and includes the stereoisomers thereof. In some embodiments, the zingiberene comprises a substantially pure stereoisomer of zingiberene. In other embodiments, the zingiberene comprises a mixture of stereoisomers, such as enantiomers and diastereoisomers, of zingiberene. In further embodiments, the amount of each of the stereoisomers in the zingiberene mixture is independently from about 0.1 wt. % to about 99.9 wt. %, from about 0.5 wt. % to about 99.5 wt. %, from about 1 wt. % to about 99 wt. %, from about 5 wt. % to about 95 wt. %, from about 10 wt. % to about 90 wt. %, from about 20 wt. % to about 80 wt. %, based on the total weight of the zingiberene mixture.

DETAILED DESCRIPTION OF THE INVENTION I. Introduction

Sesquiterpenes are C15-isoprenoids with three branched methyl groups. There are linear, monocyclic and bicyclic sesquiterpenes, which can be biosynthesized by various terpene synthases, i.e., sesquiterpene synthases, from farnesyl pyrophosphate (“FPP”). It has surprisingly been found that when the monocyclic sesquiterpenes, which are illustrated in FIG. 1( b), are hydrogenated, the resulting hydrogenation products, e.g., hydrogenated bisabolene, which may be a diastereomeric mixture of bisabolane, are very useful as a diesel fuel or a jet fuel alternative. Such monocyclic sesquiterpenes are useful as alternative fuels not only because their carbon lengths meet the fuel range, but also because their branching and cyclic structures improve their cold weather properties, which is critical with diesel or jet fuels. Moreover, sesquiterpenes are typically not toxic to the producing organism, especially E. coli, and the relatively easy phase separation of the greasy sesquiterpene from the resulting culture media results in the production of the desired sesquiterpene in high titer.

Bisabolene, zingiberene, curcumene, and the like are sesquiterpene compounds that share a common branched cyclohexene structure. As noted, it has been surprisingly found that the hydrogenation products of these sesquiterpenes, which hydrogenation products include bisabolane (or 1(1,5-dimethylhexyl)-4-methylcyclohexane), have fuel properties comparable to commercial diesel fuels and, therefore, can advantageously be used as an alternative to diesel fuel and jet fuel as well. For instance, hydrogenated bisabolene showed a Derived Cetane Number (DCN) of about 42, which is comparable to the Cetane Number (CN) of commercial No. 2 Diesel fuel (CN of about 42).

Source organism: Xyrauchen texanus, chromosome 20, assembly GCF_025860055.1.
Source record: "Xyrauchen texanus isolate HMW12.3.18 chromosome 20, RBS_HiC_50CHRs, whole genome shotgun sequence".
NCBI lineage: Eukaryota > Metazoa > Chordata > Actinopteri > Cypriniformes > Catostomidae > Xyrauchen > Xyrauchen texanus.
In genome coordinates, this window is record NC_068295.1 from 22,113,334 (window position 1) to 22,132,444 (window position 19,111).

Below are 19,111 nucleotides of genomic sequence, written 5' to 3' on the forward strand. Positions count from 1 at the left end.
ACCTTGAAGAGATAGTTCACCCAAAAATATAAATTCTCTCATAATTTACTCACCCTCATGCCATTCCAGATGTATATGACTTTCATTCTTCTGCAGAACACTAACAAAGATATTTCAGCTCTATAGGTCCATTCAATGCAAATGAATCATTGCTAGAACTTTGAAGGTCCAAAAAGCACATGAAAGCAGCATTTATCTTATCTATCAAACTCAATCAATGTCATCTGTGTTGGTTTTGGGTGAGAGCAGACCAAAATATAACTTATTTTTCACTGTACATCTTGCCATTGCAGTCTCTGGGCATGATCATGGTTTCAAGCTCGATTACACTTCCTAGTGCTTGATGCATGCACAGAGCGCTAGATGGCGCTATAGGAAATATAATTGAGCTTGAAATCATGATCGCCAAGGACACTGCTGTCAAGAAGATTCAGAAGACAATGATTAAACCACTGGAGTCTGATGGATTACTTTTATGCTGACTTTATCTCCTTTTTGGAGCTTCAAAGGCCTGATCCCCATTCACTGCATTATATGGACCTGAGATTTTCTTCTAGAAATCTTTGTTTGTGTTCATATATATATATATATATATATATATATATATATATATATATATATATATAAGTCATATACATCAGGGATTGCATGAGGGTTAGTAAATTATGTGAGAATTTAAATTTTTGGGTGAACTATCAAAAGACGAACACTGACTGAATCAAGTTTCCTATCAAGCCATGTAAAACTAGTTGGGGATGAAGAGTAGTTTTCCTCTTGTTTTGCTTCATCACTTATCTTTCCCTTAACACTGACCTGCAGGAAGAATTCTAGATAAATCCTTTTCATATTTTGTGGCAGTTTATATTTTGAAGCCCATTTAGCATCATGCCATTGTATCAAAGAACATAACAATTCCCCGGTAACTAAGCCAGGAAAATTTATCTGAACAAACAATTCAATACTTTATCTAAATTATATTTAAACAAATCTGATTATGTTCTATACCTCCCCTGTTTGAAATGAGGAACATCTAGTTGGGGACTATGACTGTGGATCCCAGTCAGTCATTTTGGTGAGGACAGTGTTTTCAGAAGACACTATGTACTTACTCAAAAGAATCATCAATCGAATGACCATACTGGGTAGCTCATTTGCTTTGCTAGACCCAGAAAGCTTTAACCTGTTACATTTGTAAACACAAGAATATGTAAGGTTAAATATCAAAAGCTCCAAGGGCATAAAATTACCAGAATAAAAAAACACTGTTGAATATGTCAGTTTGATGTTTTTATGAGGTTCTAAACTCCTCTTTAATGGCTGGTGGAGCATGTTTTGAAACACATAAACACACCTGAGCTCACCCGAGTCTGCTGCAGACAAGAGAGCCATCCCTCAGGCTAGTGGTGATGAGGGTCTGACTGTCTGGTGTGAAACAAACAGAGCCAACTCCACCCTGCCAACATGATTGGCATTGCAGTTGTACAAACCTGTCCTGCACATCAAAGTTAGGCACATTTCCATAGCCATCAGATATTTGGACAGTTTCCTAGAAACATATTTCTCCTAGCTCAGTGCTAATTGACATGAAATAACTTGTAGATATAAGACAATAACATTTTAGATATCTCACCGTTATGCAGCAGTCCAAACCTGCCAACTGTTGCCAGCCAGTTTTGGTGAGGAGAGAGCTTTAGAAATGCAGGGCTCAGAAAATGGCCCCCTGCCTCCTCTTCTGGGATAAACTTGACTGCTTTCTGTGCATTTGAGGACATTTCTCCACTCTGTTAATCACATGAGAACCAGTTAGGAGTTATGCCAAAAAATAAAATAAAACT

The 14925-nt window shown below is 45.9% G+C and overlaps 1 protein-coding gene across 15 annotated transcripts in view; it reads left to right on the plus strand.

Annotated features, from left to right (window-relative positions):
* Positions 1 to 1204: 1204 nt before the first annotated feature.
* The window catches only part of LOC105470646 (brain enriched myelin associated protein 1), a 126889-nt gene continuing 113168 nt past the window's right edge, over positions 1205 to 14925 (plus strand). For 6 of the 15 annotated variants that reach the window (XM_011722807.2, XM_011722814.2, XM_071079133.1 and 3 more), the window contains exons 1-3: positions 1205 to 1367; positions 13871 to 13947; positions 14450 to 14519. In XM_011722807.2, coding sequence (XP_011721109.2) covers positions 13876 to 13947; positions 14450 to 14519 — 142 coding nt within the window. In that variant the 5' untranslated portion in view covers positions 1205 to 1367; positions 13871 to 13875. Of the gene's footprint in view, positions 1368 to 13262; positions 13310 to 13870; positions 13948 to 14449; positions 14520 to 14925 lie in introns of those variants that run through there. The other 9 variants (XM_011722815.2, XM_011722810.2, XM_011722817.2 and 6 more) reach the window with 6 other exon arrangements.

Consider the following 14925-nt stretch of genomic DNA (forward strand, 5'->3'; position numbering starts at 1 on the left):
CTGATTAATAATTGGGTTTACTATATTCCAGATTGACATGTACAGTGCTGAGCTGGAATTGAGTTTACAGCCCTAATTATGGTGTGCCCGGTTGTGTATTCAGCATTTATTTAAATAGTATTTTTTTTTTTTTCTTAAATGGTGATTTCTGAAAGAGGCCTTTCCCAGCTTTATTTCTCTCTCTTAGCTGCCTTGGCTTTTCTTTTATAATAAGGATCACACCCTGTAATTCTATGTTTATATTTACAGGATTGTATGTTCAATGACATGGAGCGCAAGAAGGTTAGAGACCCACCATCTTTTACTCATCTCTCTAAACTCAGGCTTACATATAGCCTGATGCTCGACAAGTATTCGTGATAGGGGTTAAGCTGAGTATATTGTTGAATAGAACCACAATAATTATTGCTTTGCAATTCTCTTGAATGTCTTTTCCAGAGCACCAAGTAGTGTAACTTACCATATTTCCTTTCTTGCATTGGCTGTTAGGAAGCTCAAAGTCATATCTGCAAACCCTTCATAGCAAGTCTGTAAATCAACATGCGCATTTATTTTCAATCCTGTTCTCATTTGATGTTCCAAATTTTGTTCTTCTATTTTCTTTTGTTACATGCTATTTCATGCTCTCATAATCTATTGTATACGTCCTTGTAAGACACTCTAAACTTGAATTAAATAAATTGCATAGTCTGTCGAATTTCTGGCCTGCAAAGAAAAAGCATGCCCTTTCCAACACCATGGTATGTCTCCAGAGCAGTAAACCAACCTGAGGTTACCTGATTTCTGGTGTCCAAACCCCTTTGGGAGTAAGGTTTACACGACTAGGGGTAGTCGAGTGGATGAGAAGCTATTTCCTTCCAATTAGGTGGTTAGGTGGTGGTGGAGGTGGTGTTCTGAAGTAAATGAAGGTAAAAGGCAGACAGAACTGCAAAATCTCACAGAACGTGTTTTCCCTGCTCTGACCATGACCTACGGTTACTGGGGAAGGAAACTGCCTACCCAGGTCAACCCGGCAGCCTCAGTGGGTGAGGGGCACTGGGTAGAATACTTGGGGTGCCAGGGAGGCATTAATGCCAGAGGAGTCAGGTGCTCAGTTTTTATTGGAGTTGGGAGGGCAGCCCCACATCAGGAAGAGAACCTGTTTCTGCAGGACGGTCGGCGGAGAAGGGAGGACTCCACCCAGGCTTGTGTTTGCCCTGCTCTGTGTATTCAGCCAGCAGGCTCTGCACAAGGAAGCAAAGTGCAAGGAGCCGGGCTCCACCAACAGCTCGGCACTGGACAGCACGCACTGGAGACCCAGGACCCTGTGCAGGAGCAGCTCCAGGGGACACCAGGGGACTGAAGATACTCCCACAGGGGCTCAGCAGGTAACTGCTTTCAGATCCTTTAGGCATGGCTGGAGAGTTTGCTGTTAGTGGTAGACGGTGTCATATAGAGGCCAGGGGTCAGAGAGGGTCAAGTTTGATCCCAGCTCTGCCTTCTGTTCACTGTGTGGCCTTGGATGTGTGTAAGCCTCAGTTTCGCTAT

The current diesel fuel alternatives to petrodiesel are primarily based on biofuels that are methyl or ethyl esters of fatty acids derived from chemical hydrolysis of vegetable oils. Such biodiesels cannot be transported using current pipeline infrastructure due to their corrosivity, which, in addition to the short supply of vegetable oil, is one of the major disadvantages of using fatty acid methyl ester (FAME) biodiesel. However, the bisabolane biodiesel of the present invention, which is the hydrogenation product of, e.g., bisabolene, zingiberene, curcumene and mixtures thereof, does not have any oxygen in the molecule and, thus, it can be transported using current pipeline infrastructure without any problems. Moreover, the bisabolane biodiesel of the present invention has branching methyl and cyclic structures that improve the cold weather properties of this alternative diesel fuel.

II. The Fuel Compositions